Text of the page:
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With its new strong tobacco control law going into effect as of 1 June, Russia is poised to become a leader in the global fight against smoking – but how can the law be enforced? How, in a country where one-third of the people smoke and some 80% are regularly exposed to second-hand smoke? These are the challenging questions that face the National Ministry of Health team and others across the country charged with enforcement. A recent Union workshop gave them both the tools – and confidence – that they will need to succeed.

Participants in the Smoke-Free Implementation and Enforcement Workshop, organised by The Union Russia Office and WHO Country Office last month, arrived with a wide range of opinions about their ability to make the smoke-free public places mandated by Russia's new law a reality. Those who already had experience working with The Union's support were optimistic and excited, while some of the others were more uncertain – even skeptical – about their chances of success. Russia has a very entrenched smoking culture; and it is the world's second largest tobacco market.

The workshop faculty introduced the principles underlying enforcement mechanisms, enforcement techniques and strategies, advocacy and communication tools and ways to monitor and evaluate their progress. Skepticism began to give way to confidence that the Russian law should and would be respected and met with compliance. The smokefree success stories from other countries with a ubiquitous smoking culture, such as Turkey and the Ukraine, demonstrated that Russia too can succeed.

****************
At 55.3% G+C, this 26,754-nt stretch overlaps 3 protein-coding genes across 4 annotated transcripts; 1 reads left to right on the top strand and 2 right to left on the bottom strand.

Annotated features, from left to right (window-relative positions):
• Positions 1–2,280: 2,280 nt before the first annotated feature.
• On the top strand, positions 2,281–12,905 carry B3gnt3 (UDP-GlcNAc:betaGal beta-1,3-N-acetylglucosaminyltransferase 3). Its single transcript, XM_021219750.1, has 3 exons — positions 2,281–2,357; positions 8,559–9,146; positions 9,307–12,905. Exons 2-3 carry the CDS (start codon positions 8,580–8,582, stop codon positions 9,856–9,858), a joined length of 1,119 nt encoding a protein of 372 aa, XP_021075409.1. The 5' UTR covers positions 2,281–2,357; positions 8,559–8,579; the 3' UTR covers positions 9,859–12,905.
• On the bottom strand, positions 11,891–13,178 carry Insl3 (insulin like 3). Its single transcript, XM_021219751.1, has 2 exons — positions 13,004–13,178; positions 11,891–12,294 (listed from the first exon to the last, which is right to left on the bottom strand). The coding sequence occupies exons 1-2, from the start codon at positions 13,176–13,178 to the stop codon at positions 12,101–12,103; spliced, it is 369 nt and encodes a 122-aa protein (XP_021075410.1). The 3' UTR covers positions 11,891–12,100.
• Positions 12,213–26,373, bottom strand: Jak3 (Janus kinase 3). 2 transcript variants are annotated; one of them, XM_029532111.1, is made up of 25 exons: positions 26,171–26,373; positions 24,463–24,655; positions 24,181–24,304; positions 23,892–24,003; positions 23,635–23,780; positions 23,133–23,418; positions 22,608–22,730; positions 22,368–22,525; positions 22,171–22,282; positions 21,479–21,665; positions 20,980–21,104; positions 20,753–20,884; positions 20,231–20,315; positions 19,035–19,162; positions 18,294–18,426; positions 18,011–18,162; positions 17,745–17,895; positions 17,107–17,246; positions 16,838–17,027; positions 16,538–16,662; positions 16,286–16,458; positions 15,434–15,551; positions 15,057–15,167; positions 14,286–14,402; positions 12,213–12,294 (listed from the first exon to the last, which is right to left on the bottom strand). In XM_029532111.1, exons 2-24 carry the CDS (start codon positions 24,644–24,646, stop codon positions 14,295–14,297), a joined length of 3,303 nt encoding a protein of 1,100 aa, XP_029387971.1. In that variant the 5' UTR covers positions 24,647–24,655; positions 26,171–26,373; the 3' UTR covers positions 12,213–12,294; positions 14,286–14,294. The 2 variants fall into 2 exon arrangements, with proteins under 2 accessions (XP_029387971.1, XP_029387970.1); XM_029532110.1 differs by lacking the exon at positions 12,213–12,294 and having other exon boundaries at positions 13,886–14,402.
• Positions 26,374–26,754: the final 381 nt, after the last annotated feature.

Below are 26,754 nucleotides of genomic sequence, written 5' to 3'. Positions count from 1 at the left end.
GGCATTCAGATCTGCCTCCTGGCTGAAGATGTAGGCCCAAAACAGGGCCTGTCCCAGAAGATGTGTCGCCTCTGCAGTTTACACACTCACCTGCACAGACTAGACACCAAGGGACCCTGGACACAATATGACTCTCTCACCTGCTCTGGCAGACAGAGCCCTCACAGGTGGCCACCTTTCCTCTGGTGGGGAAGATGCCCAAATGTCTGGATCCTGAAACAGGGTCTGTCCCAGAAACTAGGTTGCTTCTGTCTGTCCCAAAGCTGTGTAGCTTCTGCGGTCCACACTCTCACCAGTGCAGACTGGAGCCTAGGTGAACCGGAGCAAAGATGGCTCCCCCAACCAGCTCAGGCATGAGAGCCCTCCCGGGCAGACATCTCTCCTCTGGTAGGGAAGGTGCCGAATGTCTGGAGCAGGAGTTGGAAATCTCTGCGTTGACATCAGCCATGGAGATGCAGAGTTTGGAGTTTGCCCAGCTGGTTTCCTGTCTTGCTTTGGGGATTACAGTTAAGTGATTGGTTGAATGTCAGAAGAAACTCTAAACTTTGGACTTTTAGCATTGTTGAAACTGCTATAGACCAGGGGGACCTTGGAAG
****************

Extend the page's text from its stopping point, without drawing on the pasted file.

The workshop was timed to take place prior to the new law coming into effect, because experience in other countries has shown that full enforcement of smokefree laws is critical to establishing their credibility, especially immediately following their enactment. The first stage of enactment of the new law begins in June 2013. Strong enforcement is essential to protect people against second-hand smoke exposure.

For those attending the workshop, the timing helped them to build momentum in advance for their new role. Participants included policy-makers responsible for enforcement at the strategic level, the national and regional teams responsible for implementation, and strategically important stakeholders, such as civil society groups and tobacco control advocates. They were drawn from the regions where The Union has been or will be working, such as Arkhangelsk, Krasnoyarsk, Sochi, Krasnodar, St. Petersburg and Tatarstan.

One of the strongest points of the new law is the power allocated to the regions to strengthen smoke-free provisions on a regional level. Thus, the training aimed to empower the participants to return home and push for even stronger regional regulations, as well as to become champions of the new law.

Russia's passage of a comprehensive tobacco control law reflects ever-growing concern over the high toll of tobacco use, which kills nearly 400, 000 Russians each year. It may also mark the beginning of a new era when large middle- and low-income countries join global efforts to combat the tobacco pandemic.

 

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